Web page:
As much as 25% of adults will be at least part-time telecommuters by 2016, driving the need for more collaborative...
technologies and unified communications, a recent study found.
Those companies that fail to invest in not only the right platforms but the right processes risk alienating employees and experiencing serious drops in efficiency.
The Forrester report "U.S. Telecommuting Forecast, 2009 to 2016" found that the sharpest rise will be in occasional (less than once a week) and regular (one to four times a week) telecommuters. The former group will grow from 7.2% of adults today to 12.4% by 2016; regular telecommuters will grow from 5.4% of adults to 8.6%.
"It's pretty clear that the drivers are big and systemic," said Ted Schadler, the report's author and a Forrester vice president. He said that broadband penetration has made telecommuting possible, and advances in the way people communicate are also contributing to the rise of telecommuting.
The adoption of instant messaging (IM) in corporations and advances in document collaboration both help to keep remote workers connected to office life and allow them to coordinate closely with physically distant teams, Schadler said.
It's no coincidence that instant messaging and document collaboration are areas that major vendors -- from Cisco and Microsoft to IBM and Google -- are actively investing in, even pioneering best practices internally.
"Social networks and rich employee profiles supplant the water cooler. Cisco and HP are two companies that are using social networks to bring their employees together," the report found. "HP Labs' experiment is even called 'WaterCooler' to define its purpose."
The HP project, as outlined in a blog post, tries to capture the informal corporate "zeitgeist," tracking and sharing what people are reading, working on, and talking about in an easy-to-use internal system that serves as a user-created reference desk even while connecting like-minded individuals who otherwise might not meet, digitally or in real life.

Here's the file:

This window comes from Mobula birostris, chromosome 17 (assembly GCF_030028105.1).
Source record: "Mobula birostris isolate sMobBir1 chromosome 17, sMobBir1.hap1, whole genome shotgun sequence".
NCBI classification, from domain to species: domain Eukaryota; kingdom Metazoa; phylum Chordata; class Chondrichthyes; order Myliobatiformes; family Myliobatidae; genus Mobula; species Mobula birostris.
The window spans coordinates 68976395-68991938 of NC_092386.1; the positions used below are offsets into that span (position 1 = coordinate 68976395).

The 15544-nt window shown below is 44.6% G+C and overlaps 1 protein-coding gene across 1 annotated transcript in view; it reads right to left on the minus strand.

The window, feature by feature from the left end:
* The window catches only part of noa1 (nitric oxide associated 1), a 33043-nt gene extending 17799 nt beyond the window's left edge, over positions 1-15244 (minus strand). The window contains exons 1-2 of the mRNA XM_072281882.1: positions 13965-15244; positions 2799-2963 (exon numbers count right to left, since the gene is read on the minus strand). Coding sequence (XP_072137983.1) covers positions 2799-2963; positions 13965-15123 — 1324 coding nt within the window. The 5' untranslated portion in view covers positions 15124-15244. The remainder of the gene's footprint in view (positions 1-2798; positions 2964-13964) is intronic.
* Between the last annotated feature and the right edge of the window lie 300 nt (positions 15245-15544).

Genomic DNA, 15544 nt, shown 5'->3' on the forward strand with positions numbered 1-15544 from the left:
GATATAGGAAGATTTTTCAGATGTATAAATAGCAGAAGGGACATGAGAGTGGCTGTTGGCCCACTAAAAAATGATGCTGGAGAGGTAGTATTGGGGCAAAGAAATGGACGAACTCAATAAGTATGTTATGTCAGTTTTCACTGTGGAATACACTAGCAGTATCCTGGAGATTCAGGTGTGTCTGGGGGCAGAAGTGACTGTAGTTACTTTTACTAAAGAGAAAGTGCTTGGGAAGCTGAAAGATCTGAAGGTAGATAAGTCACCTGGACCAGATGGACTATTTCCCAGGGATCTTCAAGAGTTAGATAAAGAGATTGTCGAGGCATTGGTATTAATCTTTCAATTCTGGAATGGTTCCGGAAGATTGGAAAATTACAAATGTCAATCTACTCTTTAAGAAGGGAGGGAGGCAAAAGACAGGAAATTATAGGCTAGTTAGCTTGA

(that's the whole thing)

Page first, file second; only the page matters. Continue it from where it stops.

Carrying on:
Nor does it hurt that telecommuters, who themselves often make the choice to work remotely, are willing to do legwork making sure they stay connected to the office.
"Remote workers, once they're working from home, will find a way," Schadler said. "They are highly motivated to solve their problems."
Not all smooth sailing
Despite the ready availability of a variety of tools, companies should expect some major growing pains from the rise in telecommuting, Schadler said. Companies will have to adopt new technology, and corporate cultures will need to change. Instant messaging, for example, is "addictive" to remote employees, who use it to quickly ping co-workers and build connections, he said. But office-bound employees rarely use the technology, according to Forrester's research, leaving the overall adoption of IM by computer-using employees at only 30%, compared with 90% for email.
"It's a key application, and I'm just baffled that it's stuck at the 30% level," Schadler said, citing its advantages over telephones for many uses, such as the ability to juggle multiple conversations or automatically make a record of the conversation.
And when it comes to collaborating with those outside the company, enterprises might as well be stuck in the Stone Age.
"If you want to do anything company-to-company, it's still email, phone or fax," Schadler said. "Video conferencing or IM is almost impossible to do [through official channels], but people are doing it anyway -- just not in an IT-sanctioned way."
For crafting unified communications strategy, Schadler suggested looking to these remote workers -- rather than major vendors' grand visions -- for inspiration.
"The user picks the channel that works best for [him]," he said, referring to the choice of IM, email, video, or another communication platform. Leaving those channels discrete -- rather than all connected through centralized presence servers that intelligently re-route instant messages to text or email or voice -- may be the most pragmatic solution, at least for the immediate future.
"I'm not saying it's a bad idea, or the [vendor] vision is not a good vision," Schadler said. "But ... it's going to be a messier reality than that."